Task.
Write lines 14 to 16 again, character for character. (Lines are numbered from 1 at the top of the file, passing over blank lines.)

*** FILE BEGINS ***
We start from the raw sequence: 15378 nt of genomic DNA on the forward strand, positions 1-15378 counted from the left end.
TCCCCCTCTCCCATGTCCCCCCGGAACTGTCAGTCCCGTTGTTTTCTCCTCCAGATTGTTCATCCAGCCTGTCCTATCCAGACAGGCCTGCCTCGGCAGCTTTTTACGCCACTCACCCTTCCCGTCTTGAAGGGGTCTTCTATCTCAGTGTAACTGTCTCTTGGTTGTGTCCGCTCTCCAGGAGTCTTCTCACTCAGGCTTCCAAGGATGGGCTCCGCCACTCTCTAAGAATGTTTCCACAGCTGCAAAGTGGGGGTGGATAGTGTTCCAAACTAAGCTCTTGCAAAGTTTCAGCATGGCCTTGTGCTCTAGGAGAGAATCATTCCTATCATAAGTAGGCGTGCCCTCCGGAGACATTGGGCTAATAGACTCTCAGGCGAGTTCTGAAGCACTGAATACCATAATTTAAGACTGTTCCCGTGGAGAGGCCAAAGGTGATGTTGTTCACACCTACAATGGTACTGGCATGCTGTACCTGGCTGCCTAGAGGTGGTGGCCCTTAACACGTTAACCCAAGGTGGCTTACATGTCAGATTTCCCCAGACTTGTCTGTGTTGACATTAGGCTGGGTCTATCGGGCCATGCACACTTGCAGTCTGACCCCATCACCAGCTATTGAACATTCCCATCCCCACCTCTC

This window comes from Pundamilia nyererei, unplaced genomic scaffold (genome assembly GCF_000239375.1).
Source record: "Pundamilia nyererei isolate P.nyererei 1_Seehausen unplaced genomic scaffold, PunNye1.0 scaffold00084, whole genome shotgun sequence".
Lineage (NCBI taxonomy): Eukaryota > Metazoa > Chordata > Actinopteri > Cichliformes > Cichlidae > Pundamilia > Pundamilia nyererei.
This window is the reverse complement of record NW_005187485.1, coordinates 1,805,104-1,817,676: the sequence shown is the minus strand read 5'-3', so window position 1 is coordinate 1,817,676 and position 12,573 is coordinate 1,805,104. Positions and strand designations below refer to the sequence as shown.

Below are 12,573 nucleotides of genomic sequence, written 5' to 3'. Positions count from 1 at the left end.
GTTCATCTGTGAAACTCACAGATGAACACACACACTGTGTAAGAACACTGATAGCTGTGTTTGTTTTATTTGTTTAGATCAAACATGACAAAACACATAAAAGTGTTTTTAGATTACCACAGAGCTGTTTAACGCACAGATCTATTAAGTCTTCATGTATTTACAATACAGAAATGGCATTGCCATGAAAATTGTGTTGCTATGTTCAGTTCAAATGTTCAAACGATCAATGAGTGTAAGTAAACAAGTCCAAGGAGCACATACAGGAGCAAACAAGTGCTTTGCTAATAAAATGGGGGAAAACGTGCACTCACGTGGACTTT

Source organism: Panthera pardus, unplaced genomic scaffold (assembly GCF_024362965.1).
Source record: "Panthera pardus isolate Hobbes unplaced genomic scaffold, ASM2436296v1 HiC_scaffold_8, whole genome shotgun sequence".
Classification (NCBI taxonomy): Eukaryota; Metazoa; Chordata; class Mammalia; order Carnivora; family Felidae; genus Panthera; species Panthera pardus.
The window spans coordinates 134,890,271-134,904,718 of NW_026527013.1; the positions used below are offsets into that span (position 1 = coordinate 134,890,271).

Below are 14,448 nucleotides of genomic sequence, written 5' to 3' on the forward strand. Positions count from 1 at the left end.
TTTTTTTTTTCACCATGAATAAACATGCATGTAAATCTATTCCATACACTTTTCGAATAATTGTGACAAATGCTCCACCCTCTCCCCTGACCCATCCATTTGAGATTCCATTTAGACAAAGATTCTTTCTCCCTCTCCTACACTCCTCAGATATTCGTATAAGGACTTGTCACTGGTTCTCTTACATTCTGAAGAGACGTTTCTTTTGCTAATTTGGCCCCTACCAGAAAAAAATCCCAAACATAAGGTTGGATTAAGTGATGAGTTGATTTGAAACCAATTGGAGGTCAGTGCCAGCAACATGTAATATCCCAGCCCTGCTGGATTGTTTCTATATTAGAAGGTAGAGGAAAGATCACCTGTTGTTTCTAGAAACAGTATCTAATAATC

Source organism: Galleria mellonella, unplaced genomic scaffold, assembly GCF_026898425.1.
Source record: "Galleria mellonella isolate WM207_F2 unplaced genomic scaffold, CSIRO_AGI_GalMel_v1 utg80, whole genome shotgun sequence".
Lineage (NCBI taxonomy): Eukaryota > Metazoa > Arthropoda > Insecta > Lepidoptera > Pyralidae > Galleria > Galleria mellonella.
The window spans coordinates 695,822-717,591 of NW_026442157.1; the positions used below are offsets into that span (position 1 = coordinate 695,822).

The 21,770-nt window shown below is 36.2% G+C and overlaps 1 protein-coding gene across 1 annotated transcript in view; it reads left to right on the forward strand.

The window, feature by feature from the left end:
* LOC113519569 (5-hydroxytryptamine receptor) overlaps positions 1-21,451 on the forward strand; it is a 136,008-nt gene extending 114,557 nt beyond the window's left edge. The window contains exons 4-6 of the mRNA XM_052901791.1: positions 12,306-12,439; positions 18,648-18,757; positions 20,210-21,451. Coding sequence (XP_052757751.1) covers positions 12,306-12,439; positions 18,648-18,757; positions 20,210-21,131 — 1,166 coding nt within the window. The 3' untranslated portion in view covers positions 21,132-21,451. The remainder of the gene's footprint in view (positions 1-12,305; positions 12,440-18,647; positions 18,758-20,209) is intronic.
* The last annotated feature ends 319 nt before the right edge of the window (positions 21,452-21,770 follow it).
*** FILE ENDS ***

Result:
TTTTTTTTTTCACCATGAATAAACATGCATGTAAATCTATTCCATACACTTTTCGAATAATTGTGACAAATGCTCCACCCTCTCCCCTGACCCATCCATTTGAGATTCCATTTAGACAAAGATTCTTTCTCCCTCTCCTACACTCCTCAGATATTCGTATAAGGACTTGTCACTGGTTCTCTTACATTCTGAAGAGACGTTTCTTTTGCTAATTTGGCCCCTACCAGAAAAAAATCCCAAACATAAGGTTGGATTAAGTGATGAGTTGATTTGAAACCAATTGGAGGTCAGTGCCAGCAACATGTAATATCCCAGCCCTGCTGGATTGTTTCTATATTAGAAGGTAGAGGAAAGATCACCTGTTGTTTCTAGAAACAGTATCTAATAATC

Source organism: Galleria mellonella, unplaced genomic scaffold, assembly GCF_026898425.1.
Source record: "Galleria mellonella isolate WM207_F2 unplaced genomic scaffold, CSIRO_AGI_GalMel_v1 utg80, whole genome shotgun sequence".